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Project Information and Possible Topics
The purpose of this handout is to give some information on project guidelines and deadlines, as well as list some possible project topics. Projects will generally be individual projects, but if an innovative and involved project is proposed, then with permission of the instructor a small team (2 or 3 people) may work on a project. Projects require a final written report on the chosen topic and people are encouraged to include at least some hands-on component. Here are the parts and milestones for the project:
- Project Selection (Due Friday, November 9):
- You should look
over the potential project topics below, do some initial reading to
see what you find interesting and what you can get sufficient material
for. Keep in mind the topic criteria below. All I need on November 9
is a project topic/title, but if you want to give me more information
about what you plan on investigating I will give you feedback on that.
- Progress Report (Due Wednesday, November 28):
- By the time of the
progress report your project should be pretty well investigated,
meaning you've collected and read all of the reference papers, and
thought through what you're going to write about in your report. You
should turn in a progress report that contains a basic introduction
section to your project report (this should describe the topic you're
studying at a high level and describe what you will be giving giving
details on), as well as an outline of your report and a list of
bibliographic references that you plan on using. For group project
teams, also include a plan of who will perform what specific
It is very important that you use an acceptable format for your references. All references must include the following: Authors, paper title, where it appeared, date (just the year is good enough), and page numbers. For journal papers, also include volume and issue number information. Here are two sample formatted references (one conference and one journal) -- please follow this format as closely as you can!
- [] J. Li, M. Sung, J. Xu, and L. Li. "Large-Scale IP Traceback in High-Speed Internet: Practical Techniques and Theoretical Foundation," Proceedings of the IEEE Symposium on Security and Privacy, pp. 115-129, 2004.
- [] L. Buttyan, J. Hubaux, and S. Capkun, "A Formal Model of Rational Exchange and Its Application to the Analysis of Syverson's Protocol," Journal of Computer Security, Vol. 12, No. 3/4, pp. 551-588, 2004.
- Complete Project (Due Friday, December 14, at the final exam):
- This is when the full report is due.
Topic/Depth Guidelines: This is intended to be a research oriented project, not a technology description. A topic which describes a product or system but without any significant underlying question is not appropriate. For instance, a report on IPsec isn't appropriate, but a report on how security protocols are analyzed using IPsec as an example would be good.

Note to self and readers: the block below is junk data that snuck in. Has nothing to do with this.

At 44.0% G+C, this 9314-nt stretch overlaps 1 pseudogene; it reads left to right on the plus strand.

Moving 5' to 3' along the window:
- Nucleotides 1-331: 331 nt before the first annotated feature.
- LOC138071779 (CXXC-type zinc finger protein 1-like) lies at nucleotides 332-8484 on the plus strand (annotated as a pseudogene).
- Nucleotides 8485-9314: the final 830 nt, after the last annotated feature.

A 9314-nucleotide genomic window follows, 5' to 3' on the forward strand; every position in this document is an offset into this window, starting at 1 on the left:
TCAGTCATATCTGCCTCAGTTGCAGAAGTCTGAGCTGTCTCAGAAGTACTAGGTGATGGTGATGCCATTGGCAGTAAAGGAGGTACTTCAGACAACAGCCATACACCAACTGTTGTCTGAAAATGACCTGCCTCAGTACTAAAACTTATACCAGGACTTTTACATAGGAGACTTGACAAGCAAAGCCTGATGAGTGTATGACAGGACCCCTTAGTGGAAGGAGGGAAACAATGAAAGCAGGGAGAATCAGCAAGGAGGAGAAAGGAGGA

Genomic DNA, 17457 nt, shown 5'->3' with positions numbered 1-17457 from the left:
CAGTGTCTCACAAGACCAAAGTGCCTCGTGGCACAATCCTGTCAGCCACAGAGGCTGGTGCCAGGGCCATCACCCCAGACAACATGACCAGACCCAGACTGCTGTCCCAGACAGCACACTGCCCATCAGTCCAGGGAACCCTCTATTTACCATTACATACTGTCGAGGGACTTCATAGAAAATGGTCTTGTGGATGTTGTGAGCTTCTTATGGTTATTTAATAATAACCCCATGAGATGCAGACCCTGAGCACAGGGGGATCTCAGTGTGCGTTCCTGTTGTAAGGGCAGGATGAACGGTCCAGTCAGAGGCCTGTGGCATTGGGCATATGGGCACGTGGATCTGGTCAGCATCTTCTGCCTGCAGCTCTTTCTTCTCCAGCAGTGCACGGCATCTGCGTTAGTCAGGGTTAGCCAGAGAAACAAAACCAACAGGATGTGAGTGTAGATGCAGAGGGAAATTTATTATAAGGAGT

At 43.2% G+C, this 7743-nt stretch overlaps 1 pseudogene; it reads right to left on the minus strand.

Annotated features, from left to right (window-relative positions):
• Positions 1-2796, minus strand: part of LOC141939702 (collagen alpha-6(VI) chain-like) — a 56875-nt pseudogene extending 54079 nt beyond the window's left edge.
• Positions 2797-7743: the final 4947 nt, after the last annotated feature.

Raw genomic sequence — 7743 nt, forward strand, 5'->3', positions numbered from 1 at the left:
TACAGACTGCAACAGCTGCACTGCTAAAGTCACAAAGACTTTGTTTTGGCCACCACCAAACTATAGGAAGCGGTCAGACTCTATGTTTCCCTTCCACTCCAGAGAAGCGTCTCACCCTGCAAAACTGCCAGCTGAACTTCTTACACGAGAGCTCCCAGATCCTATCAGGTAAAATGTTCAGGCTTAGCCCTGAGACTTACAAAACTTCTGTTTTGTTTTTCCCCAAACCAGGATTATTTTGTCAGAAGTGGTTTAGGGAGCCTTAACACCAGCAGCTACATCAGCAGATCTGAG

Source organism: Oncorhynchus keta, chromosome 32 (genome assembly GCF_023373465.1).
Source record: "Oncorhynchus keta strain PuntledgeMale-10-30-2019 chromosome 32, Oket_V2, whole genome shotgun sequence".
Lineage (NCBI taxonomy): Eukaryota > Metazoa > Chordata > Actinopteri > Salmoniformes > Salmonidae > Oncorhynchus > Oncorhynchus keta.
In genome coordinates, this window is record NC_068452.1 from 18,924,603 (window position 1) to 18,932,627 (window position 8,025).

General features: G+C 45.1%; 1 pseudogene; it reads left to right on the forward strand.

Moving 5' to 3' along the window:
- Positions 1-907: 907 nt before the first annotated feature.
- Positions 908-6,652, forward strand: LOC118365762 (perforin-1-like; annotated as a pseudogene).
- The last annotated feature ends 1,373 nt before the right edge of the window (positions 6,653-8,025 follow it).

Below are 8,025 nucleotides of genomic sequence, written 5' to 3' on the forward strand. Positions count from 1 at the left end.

For any topic, multiple references should be used -- no project should depend on a single reference source. At least two references should be "respectable references" (peer-reviewed journal or conference papers -- not Joe Schmo's web page).
Keep in mind that this is a computer science class, and technical depth is important. Formulas, theorems, proofs, and analysis are certainly important and should be included as appropriate. Since this is a research topic, it's also important to think about (and write about) what questions are left unanswered by the current research that should be investigated ("open problems"). As for the length of the paper, something in the range of 10-15 pages (11 or 12 point font, single spaced) should be about the right.
Remember that the writing should be entirely your own -- it is not acceptable to copy text from a paper or the web. My general advice to people is this: Investigate and read as much about the topic as you can until you really understand it, taking some light notes. Then you should know the topic well enough to put aside all your references, and do the writing without looking at the original material. That ensures that the writing is coming from you and not the reference material.
The following topics are simply suggestions. If you know of some other topic you'd like to investigate for your project, talk to me about it -- if it's of a sufficient level and appropriately relevant to the topics of this class, then I'll probably approve it. However, note that it should be research-oriented (in other words, it should be addressing a question, not summarizing a product or technology).
- Authentication and federated identity protocols
- Cryptographic hardware devices
- Cryptographic techniques for digital rights management (DRM), such as digital watermarking, application in SDMI, etc.
- Trends in modern cryptography research (provable security of protocols, etc.)
- Practice-Oriented Provable Security
- Provable security techniques (model checking, spi-calculus, etc.)
- Electronic voting/election protocols (cryptographic techniques)
- Security for mobile code and mobile agents
- Privacy and anonymous publishing
- Security protocols for peer-to-peer networks
- Factoring and discrete logarithm algorithms (for the mathematically adventurous!)
- Cryptography for embedded devices or sensor networks
- Contracting protocols (fair exchange, etc.)
- Digital Cash
- Alternative signature schemes (threshold signatures, undeniable signatures, group signatures, ...)
The following are some of the leading security conferences, and provide excellent material (there are, of course, other good quality conferences and journals, but these are the best place to start).